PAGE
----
An open letter to all United Nations Member States:
We continue to sound the alarm. Scores of health-care workers are being killed or injured while caring for sick and wounded men, women and children during armed conflicts. Countless are prevented from carrying out their duties.
We must do more for them and for the civilian populations affected by this unacceptable situation. It's a matter of life and death.
Firm action is needed to stop the violence against health-care providers, the bombing of hospitals and the destruction of ambulances that prevent entire communities from receiving life-saving services. These acts of violence exacerbate the impact of war on people, bringing more deaths, more disabilities, higher disease rates and greater physical and mental suffering. The consequences of these acts will be felt for decades. It is time to reaffirm that wars have limits.
That is why we, as members of and partners in the Health Care in Danger initiative, welcome the action taken by the UN Security Council to adopt a resolution on this issue. This resolution represents a vital opportunity – one that must not be missed.
Today, 3 May 2016, we call on all UN Member States to wholeheartedly support the measures detailed in UN Security Council Resolution S/RES/2286 and those produced under the Health Care in Danger initiative.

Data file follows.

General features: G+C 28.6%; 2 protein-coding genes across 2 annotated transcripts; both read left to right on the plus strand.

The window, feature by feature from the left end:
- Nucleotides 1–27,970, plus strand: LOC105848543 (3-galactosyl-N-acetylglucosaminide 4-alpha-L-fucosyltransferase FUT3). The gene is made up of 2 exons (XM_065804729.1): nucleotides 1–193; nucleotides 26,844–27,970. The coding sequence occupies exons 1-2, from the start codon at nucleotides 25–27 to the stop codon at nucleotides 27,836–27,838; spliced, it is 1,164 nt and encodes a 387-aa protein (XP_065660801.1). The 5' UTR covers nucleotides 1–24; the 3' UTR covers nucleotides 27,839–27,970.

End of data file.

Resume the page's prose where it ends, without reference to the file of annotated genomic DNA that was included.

We appeal to all UN Member States, in line with the resolution adopted by the Security Council today, to reaffirm the relevance of international humanitarian law – a sound body of law which seeks to bring humanity to an inhumane situation. In particular, we urge all UN Members to adopt specific measures for the protection of health-care delivery that would ensure greater compliance with international humanitarian law.
Governments should review and, where necessary, introduce domestic legislation to prevent violence against patients, health-care personnel and facilities, and medical vehicles. Health-care staff are present in areas of conflict in order to care for the sick and wounded, regardless of their affiliations and based solely on need. They must not be punished for doing their jobs. These dedicated professionals have a key role in upholding the principle of humanity in war.